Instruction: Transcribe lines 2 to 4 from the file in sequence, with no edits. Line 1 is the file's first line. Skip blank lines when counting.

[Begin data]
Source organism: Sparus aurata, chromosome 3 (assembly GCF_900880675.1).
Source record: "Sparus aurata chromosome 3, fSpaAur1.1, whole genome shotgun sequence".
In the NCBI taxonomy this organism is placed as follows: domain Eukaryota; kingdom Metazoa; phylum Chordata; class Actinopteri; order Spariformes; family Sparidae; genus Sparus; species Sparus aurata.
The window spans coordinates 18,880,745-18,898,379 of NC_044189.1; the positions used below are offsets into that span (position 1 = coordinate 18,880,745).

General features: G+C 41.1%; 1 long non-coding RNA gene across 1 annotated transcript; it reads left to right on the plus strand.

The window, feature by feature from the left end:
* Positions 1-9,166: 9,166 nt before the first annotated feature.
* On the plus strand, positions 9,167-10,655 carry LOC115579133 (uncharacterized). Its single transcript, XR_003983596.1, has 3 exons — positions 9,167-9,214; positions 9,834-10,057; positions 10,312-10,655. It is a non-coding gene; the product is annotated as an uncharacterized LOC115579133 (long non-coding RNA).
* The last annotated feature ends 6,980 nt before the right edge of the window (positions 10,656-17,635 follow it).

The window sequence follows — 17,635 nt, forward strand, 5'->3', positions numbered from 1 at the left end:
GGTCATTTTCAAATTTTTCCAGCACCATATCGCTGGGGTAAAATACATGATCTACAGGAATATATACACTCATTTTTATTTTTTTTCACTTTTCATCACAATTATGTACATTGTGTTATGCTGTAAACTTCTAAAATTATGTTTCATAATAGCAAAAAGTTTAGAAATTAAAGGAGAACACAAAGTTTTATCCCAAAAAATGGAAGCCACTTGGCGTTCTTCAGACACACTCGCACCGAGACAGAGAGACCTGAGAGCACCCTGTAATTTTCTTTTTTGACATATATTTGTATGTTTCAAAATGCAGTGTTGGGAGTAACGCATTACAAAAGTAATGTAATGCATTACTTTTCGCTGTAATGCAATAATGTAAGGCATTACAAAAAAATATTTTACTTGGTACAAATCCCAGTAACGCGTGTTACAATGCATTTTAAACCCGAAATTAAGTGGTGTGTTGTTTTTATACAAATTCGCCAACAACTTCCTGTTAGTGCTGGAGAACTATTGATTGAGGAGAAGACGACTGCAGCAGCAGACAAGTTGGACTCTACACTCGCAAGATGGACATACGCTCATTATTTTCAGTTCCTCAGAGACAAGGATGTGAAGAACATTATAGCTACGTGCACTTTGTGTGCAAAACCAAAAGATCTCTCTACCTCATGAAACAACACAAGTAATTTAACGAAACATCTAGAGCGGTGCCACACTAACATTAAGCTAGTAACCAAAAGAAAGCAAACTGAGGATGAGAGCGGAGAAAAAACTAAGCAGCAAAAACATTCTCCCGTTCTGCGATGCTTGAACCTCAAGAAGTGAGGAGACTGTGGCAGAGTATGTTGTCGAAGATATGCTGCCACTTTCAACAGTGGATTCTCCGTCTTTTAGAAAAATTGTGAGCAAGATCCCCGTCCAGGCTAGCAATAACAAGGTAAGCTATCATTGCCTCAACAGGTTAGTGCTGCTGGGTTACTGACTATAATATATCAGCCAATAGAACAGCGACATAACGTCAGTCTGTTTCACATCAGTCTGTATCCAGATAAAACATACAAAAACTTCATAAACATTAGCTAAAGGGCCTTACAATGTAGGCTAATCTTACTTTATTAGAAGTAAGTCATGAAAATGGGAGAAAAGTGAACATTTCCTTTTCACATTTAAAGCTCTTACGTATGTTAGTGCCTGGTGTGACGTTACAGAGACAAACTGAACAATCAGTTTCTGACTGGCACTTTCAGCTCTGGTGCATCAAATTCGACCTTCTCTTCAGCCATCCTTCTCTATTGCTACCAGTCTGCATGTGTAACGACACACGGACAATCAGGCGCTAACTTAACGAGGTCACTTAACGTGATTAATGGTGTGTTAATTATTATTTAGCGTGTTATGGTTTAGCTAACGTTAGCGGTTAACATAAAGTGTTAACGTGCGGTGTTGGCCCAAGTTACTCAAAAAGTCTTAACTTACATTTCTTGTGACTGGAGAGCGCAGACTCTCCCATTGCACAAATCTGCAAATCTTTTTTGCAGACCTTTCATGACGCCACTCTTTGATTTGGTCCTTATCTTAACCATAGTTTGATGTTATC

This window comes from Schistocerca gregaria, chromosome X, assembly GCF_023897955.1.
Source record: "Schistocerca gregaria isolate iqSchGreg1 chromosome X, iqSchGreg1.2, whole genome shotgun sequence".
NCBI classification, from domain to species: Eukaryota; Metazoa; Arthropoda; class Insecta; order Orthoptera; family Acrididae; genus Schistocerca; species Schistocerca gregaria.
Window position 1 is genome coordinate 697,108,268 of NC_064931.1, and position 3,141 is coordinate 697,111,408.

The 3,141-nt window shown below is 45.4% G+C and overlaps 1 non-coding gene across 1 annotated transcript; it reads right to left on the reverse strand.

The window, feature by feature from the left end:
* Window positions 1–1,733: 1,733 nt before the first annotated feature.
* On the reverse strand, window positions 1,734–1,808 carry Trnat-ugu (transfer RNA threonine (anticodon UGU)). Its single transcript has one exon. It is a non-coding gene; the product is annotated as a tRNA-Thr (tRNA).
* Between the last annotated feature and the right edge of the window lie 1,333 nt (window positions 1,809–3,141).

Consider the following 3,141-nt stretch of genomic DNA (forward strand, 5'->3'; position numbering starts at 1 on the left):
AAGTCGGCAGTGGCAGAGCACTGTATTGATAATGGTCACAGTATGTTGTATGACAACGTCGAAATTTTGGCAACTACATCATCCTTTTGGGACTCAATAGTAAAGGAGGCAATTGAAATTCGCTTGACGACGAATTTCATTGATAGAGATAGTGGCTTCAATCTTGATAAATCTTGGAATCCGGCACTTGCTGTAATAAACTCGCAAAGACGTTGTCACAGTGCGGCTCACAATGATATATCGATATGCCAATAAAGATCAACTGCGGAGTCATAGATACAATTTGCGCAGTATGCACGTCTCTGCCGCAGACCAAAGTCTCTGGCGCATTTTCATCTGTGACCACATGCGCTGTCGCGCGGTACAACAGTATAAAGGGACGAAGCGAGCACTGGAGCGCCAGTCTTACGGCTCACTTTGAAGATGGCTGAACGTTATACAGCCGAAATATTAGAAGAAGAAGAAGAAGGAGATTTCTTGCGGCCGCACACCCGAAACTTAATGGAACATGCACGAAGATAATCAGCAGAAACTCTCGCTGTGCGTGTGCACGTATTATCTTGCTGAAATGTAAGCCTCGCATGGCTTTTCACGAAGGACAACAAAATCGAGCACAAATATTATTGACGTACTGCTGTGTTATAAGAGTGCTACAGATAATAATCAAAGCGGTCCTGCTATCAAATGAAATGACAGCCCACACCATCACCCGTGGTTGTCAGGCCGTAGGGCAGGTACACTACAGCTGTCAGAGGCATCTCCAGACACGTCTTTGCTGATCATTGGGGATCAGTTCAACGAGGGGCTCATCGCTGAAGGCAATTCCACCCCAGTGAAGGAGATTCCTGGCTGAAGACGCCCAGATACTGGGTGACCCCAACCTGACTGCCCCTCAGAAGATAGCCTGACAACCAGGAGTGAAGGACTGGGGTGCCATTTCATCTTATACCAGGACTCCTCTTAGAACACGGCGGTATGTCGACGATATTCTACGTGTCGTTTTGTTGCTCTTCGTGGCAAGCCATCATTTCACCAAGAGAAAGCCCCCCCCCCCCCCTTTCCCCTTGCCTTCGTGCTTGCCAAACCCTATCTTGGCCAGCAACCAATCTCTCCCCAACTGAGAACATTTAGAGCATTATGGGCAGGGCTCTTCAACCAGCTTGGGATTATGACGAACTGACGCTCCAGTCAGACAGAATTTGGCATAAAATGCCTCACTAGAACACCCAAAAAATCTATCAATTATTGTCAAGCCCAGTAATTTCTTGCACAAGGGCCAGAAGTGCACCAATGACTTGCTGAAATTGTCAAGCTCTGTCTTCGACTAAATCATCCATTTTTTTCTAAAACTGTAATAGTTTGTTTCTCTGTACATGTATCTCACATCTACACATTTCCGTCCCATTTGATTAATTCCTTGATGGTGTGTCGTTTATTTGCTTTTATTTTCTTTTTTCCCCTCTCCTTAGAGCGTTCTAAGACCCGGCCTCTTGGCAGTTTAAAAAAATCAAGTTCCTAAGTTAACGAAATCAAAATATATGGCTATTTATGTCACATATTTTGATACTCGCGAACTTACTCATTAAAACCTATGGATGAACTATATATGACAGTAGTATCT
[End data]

Source record: "Sparus aurata chromosome 3, fSpaAur1.1, whole genome shotgun sequence".
In the NCBI taxonomy this organism is placed as follows: domain Eukaryota; kingdom Metazoa; phylum Chordata; class Actinopteri; order Spariformes; family Sparidae; genus Sparus; species Sparus aurata.
The window spans coordinates 18,880,745-18,898,379 of NC_044189.1; the positions used below are offsets into that span (position 1 = coordinate 18,880,745).